The dismissal of Petitioner's “first habeas petition as time-barred was a decision on the merits, and any later habeas petition challenging the same conviction is second or successive” under the Antiterrorism and Effective Death Penalty Act of 1996 (AEDPA), 28 U.S.C. § 2244. In re Rains, 659 F.3d 1274, 1275 (10th Cir. 2011). Pursuant to 28 U.S.C. § 2244(b)(3)(A), a petitioner may not file a second or successive § 2254 petition in the district court absent authorization of the appropriate court of appeals. See 28 U.S.C. § 2244(b)(3)(A). Thus, “[a] district court does not have jurisdiction to address the merits of a second or successive § 2255 or 28 U.S.C. § 2254 claim until [the United States Court of Appeals for the Tenth Circuit] has granted the required authorization.” In re Cline, 531 F.3d 1249, 1251 (10th Cir. 2008). “When a second or successive § 2254 or § 2255 claim is filed in the district court without the required authorization from [the Court of Appeals], the district court may transfer the matter to [the Court of Appeals] if it determines it is in the interest of justice do so under [28 U.S.C.] § 1631, or it may dismiss the motion or petition for lack of jurisdiction.” Id.

Factors considered in deciding whether a transfer is in the interest of justice include whether the claims would be time barred if filed anew in the proper forum, whether the claims alleged are likely to have merit, and whether the claims were filed in good faith or if, on the other hand, it was clear at the time of filing that the court lacked the requisite jurisdiction.

Id. Furthermore, “[w]here there is no risk that a meritorious successive claim will be lost absent a § 1631 transfer, a district court does not abuse its discretion if it concludes it is not in the interest of justice to transfer the matter to [the Court of Appeals] for authorization.” Id. at 1252. To be meritorious, a second or successive § 2254 petition must be based on: (1) “a new rule of constitutional law, made retroactive to cases on collateral review by the Supreme Court, that was previously unavailable”; or (2) a factual predicate that “could not have been discovered previously through the exercise of due diligence” and “the facts underlying the claim, if proven and viewed in light of the evidence as a whole, would be sufficient to establish by clear and convincing evidence that, but for constitutional error, no reasonable factfinder would have found the applicant guilty of the underlying offense.” 28 U.S.C. § 2244(b)(1)(i)-(ii).

         Petitioner's § 2254 petition lacks merit because it is not based on a new rule of constitutional law or new facts that could not have been discovered previously through the exercise of due diligence. In fact, Petitioner's § 2254 petition raises many of the same constitutional claims that previously were raised in his prior § 2254 proceeding: (1) that his conviction was the result of a coerced confession; (2) that his trial counsel was ineffective; and (3) that his guilty plea was involuntary. Compare Doc. 1, with Chavez v. Williams, No. 03-CV-00071-WJ-WDS, Doc. 22 at 3-4. Because there is no risk that a meritorious second or successive claim will be lost, the Court declines to transfer this case to the United States Court of Appeals for the Tenth Circuit and, instead, will dismiss Petitioner's second or successive § 2254 petition for lack of jurisdiction.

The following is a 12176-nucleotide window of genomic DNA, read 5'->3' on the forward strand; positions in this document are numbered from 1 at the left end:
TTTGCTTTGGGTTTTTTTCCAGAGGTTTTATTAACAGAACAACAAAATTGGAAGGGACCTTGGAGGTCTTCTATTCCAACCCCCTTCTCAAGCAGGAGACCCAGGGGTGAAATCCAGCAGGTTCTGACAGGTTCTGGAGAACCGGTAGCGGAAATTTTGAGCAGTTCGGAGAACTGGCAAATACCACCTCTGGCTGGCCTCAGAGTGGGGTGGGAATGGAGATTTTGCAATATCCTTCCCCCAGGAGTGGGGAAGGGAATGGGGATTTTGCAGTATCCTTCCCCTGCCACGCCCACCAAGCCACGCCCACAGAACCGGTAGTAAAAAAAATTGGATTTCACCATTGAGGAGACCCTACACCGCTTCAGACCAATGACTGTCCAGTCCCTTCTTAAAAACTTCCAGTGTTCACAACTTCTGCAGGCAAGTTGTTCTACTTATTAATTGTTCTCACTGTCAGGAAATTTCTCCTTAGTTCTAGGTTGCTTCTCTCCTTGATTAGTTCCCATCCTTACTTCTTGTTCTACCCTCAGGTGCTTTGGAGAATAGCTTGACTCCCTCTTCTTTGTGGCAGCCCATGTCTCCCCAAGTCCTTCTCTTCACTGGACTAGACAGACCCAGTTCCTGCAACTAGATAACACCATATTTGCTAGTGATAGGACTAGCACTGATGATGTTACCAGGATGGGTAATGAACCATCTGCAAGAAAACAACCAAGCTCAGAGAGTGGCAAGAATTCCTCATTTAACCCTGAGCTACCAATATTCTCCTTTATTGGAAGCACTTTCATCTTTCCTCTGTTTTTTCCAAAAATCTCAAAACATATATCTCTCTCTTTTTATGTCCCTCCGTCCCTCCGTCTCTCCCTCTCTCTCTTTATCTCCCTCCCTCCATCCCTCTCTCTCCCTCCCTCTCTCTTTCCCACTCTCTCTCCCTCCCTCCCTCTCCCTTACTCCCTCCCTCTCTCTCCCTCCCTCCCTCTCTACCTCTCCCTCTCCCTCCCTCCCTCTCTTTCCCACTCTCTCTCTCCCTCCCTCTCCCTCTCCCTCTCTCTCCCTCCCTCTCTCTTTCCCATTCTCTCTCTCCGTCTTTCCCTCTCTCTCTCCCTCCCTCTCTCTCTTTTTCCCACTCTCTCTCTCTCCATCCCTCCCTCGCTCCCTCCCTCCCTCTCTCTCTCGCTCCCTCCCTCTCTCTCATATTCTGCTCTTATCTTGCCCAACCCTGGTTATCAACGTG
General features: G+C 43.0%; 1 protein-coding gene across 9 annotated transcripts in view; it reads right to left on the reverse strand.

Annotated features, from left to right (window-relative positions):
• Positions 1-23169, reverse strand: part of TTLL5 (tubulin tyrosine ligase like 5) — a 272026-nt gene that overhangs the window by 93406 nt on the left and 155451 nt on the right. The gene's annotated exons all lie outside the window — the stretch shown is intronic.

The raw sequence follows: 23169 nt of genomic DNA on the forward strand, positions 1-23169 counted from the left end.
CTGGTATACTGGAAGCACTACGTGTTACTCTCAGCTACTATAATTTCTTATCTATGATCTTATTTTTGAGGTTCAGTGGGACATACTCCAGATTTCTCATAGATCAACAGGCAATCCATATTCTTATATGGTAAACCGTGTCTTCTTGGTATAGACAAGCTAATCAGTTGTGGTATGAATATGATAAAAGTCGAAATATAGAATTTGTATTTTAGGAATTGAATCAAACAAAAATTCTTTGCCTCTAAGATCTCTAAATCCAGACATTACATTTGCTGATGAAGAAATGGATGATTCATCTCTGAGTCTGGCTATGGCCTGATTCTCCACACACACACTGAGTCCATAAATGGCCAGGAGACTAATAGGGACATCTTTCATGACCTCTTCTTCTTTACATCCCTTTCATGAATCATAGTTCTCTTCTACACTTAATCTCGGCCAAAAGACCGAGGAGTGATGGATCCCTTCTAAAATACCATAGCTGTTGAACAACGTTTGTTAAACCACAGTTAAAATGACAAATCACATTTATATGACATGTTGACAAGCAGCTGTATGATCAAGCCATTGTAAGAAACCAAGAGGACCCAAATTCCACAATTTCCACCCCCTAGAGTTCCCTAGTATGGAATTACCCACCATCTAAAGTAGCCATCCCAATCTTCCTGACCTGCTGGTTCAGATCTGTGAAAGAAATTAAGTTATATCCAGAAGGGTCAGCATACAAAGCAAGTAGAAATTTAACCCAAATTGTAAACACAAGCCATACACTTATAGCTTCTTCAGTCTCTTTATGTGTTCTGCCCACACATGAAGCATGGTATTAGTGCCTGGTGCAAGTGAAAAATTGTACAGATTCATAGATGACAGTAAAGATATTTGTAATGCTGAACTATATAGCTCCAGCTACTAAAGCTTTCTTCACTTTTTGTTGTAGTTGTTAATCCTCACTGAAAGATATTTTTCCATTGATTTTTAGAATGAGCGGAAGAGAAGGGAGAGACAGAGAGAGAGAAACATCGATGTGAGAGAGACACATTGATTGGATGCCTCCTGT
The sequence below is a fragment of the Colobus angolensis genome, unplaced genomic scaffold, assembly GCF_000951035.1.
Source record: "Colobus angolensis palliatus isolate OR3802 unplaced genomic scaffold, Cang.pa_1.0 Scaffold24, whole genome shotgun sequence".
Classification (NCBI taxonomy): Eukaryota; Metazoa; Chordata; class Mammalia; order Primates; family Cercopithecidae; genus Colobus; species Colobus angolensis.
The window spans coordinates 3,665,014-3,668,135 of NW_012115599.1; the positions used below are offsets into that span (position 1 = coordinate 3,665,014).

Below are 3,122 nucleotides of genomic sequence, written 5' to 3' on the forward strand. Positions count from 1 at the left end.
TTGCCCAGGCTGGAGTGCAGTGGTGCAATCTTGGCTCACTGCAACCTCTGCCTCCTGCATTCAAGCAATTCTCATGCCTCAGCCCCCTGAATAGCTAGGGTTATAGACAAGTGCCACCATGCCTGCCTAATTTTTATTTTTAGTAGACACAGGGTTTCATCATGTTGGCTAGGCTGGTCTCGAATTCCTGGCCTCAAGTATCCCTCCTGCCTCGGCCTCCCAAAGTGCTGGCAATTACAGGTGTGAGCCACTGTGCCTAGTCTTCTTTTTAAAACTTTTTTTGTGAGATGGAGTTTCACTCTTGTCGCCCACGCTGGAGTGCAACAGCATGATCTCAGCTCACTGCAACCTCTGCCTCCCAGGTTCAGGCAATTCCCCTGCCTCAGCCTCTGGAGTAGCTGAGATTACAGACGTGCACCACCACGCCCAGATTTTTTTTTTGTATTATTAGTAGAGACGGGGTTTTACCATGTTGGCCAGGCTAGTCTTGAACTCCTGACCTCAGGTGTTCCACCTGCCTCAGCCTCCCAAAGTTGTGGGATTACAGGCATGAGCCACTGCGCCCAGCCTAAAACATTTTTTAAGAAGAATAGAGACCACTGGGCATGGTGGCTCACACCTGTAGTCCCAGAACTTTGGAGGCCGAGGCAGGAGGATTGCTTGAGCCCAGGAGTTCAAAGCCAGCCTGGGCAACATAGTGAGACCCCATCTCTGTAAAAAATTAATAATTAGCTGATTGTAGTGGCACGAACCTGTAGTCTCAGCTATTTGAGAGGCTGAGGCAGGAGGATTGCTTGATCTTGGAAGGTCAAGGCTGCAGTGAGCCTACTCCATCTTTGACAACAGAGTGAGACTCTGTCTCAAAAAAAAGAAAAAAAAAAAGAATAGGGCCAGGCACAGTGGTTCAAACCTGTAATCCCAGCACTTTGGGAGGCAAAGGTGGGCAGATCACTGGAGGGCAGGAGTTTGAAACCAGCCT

To the extent Petitioner seeks sentencing relief under 18 U.S.C. § 3582(c)(2) (see Doc. 6 at 2), this action also is subject to dismissal. “Federal courts generally lack jurisdiction to modify a term of imprisonment once it has been imposed. . . . But a district court may modify a sentence when it is statutorily authorized to do so.” United States v. Graham, 704 F.3d 1275, 1277 (10th Cir. 2013) (citation omitted). Section 3582(c)(2) authorizes a district court to reduce a sentence “based on a sentencing range that has subsequently been lowered by the Sentencing Commission.” § 3582(c)(2). “Section 3582(c)(2) is a federal criminal statute and does not apply to a state prisoner sentenced under state law.” Ansel v. Cooper, No. 3:10-CV-548-RJC, No. 2012 WL 3619266, at *3 (W.D. N.C. August 21, 2012). Because Petitioner is a state prisoner seeking to reduce a state sentence, the Court lacks jurisdiction to reduce his sentence under § 3582(c)(2).

         In a habeas proceeding, “[t]he district court must issue or deny a certificate of appealability when it enters a final order adverse to the applicant.” Rule 11(a) of the Rules Governing Section 2254 Cases In The United States District Courts. To be entitled to a certificate of appealability, Petitioner must make “a substantial showing of the denial of a constitutional right.” 28 U.S.C. § 2253(c)(2). “A petitioner satisfies this standard by demonstrating that jurists of reason could disagree with the district court's resolution of his constitutional claims or that jurists could conclude the issues presented are adequate to deserve encouragement to proceed further.” Miller-El v. Cockrell, 537 U.S. 322, 327 (2003). Reasonable jurists could not debate the Court's conclusion that it lacks jurisdiction over Petitioner's second or successive § 2254 petition filed without the requisite authorization of the United States Court of Appeals for the Tenth Circuit and, therefore, a certificate of appealability will be denied.

         IT IS THEREFORE ORDERED that Petitioner's § 2254 petition (Doc. 1) is DISMISSED without prejudice for lack of jurisdiction; a certificate of appealability is DENIED; and judgment will be entered.